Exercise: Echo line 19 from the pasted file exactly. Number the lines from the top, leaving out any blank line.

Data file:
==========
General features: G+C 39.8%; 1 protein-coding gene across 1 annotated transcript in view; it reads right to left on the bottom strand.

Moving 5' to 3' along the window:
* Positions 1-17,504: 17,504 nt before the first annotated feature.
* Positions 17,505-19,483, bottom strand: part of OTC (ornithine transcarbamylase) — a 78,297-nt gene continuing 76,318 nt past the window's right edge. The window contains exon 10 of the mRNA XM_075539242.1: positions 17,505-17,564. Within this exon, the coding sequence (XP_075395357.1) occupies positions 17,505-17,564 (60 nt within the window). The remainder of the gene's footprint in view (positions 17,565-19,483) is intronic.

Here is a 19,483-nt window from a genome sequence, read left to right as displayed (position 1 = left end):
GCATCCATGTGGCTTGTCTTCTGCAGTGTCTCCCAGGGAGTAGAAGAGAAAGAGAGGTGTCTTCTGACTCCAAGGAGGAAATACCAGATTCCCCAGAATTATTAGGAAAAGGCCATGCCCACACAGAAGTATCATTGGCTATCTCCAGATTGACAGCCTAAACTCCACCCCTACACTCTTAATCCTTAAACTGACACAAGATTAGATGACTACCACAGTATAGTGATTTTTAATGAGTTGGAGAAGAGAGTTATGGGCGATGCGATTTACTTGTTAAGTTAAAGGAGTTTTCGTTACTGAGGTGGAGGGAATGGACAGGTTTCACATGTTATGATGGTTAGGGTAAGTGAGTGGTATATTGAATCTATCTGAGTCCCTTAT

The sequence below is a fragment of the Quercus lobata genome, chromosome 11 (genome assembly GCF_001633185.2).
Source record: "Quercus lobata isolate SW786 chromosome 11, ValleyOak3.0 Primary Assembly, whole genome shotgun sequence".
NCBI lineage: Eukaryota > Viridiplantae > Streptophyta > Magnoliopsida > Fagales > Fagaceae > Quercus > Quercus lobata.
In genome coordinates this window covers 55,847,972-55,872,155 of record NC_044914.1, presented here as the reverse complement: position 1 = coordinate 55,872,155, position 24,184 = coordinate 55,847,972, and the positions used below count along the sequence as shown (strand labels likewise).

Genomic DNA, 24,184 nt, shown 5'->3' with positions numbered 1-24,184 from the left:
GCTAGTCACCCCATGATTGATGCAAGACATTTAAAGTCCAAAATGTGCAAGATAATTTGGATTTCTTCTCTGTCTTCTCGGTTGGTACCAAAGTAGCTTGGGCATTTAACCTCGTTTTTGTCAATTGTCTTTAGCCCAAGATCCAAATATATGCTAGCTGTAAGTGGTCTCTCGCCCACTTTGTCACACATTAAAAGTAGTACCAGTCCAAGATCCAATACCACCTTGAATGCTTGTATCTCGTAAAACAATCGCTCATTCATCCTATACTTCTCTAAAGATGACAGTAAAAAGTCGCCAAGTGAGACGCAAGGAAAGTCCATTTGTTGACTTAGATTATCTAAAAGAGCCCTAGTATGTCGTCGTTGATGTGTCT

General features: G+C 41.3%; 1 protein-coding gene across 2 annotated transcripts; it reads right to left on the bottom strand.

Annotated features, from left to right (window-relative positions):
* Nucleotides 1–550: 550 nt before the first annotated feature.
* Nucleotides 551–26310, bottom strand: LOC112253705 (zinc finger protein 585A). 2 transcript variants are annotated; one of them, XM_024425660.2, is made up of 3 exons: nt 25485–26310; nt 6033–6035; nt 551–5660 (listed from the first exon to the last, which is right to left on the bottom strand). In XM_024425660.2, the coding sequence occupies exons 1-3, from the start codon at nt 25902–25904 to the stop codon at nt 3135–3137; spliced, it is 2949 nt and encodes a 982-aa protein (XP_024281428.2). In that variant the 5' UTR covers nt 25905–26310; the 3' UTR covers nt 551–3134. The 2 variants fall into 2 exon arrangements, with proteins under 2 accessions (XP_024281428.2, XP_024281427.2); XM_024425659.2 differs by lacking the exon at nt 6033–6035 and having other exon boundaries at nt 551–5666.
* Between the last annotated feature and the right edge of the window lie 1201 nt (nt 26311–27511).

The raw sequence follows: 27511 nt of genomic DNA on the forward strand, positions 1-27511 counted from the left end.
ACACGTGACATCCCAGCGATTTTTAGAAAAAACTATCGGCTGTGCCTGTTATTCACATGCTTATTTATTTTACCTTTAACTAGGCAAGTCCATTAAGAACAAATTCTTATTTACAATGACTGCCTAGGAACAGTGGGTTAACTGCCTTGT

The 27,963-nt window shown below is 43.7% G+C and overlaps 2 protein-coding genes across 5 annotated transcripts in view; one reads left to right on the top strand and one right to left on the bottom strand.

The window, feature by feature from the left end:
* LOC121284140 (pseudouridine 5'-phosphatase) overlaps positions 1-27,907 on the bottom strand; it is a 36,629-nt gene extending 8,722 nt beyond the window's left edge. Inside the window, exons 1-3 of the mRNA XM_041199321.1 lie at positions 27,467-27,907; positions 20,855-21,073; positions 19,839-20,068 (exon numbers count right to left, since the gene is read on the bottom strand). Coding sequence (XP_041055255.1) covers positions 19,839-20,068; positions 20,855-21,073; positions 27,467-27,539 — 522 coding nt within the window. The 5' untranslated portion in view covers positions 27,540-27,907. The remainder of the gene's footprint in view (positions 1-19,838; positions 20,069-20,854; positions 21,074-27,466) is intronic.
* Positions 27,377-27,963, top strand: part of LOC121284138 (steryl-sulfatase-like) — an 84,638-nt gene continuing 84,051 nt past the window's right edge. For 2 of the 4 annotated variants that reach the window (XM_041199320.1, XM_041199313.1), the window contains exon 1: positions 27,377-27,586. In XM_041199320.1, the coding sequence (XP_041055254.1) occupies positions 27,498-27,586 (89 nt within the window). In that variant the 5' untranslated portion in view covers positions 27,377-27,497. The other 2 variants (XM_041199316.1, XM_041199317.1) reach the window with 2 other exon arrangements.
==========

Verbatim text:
ACACGTGACATCCCAGCGATTTTTAGAAAAAACTATCGGCTGTGCCTGTTATTCACATGCTTATTTATTTTACCTTTAACTAGGCAAGTCCATTAAGAACAAATTCTTATTTACAATGACTGCCTAGGAACAGTGGGTTAACTGCCTTGT